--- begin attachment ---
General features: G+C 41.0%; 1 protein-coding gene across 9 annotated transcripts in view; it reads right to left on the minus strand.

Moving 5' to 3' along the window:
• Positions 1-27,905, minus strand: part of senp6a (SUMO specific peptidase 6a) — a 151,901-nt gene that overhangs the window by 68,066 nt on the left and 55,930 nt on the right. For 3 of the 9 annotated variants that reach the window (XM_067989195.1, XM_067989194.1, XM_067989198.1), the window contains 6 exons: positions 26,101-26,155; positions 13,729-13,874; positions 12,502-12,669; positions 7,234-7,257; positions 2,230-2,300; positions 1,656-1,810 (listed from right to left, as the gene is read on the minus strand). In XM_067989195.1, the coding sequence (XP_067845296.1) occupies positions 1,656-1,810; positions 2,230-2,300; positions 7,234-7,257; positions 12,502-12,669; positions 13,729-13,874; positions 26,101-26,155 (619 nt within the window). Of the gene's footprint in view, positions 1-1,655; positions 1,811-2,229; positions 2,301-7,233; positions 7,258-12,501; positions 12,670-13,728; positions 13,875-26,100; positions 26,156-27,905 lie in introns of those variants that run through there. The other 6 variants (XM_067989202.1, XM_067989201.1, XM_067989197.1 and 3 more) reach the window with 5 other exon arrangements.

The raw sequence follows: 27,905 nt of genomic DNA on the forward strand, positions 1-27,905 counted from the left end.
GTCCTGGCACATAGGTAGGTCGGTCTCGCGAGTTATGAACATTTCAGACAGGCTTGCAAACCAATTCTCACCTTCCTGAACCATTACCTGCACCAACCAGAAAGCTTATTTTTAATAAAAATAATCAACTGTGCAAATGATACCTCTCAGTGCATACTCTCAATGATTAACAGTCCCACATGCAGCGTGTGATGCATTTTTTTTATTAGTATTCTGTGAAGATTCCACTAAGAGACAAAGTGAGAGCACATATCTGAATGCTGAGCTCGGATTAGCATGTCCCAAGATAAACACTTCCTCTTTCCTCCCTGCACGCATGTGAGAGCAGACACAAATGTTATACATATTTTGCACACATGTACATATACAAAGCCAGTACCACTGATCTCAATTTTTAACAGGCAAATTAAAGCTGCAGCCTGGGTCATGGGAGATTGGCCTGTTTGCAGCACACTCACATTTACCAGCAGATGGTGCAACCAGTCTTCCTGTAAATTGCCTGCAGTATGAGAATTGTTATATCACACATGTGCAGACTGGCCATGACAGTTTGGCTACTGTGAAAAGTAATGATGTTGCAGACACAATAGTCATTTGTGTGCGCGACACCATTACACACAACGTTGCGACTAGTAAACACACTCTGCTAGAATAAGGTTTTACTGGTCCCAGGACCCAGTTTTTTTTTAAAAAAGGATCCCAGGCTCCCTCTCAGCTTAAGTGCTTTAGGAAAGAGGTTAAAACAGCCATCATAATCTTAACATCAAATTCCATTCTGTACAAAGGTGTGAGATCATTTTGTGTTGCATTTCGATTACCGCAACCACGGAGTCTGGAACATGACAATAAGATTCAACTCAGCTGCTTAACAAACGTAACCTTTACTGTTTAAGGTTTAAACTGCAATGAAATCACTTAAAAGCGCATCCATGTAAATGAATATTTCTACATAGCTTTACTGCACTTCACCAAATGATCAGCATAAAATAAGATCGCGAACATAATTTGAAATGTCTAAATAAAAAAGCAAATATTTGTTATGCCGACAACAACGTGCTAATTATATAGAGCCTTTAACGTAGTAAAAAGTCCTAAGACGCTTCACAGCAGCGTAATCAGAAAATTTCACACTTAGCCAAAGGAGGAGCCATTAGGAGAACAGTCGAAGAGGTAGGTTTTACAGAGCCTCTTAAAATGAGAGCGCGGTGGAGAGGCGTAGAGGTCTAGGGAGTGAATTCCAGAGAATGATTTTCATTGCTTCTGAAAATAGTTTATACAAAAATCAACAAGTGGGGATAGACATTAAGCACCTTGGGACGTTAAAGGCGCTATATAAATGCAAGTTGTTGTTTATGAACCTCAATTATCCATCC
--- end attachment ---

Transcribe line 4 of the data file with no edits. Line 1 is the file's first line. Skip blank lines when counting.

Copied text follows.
The raw sequence follows: 27,905 nt of genomic DNA on the forward strand, positions 1-27,905 counted from the left end.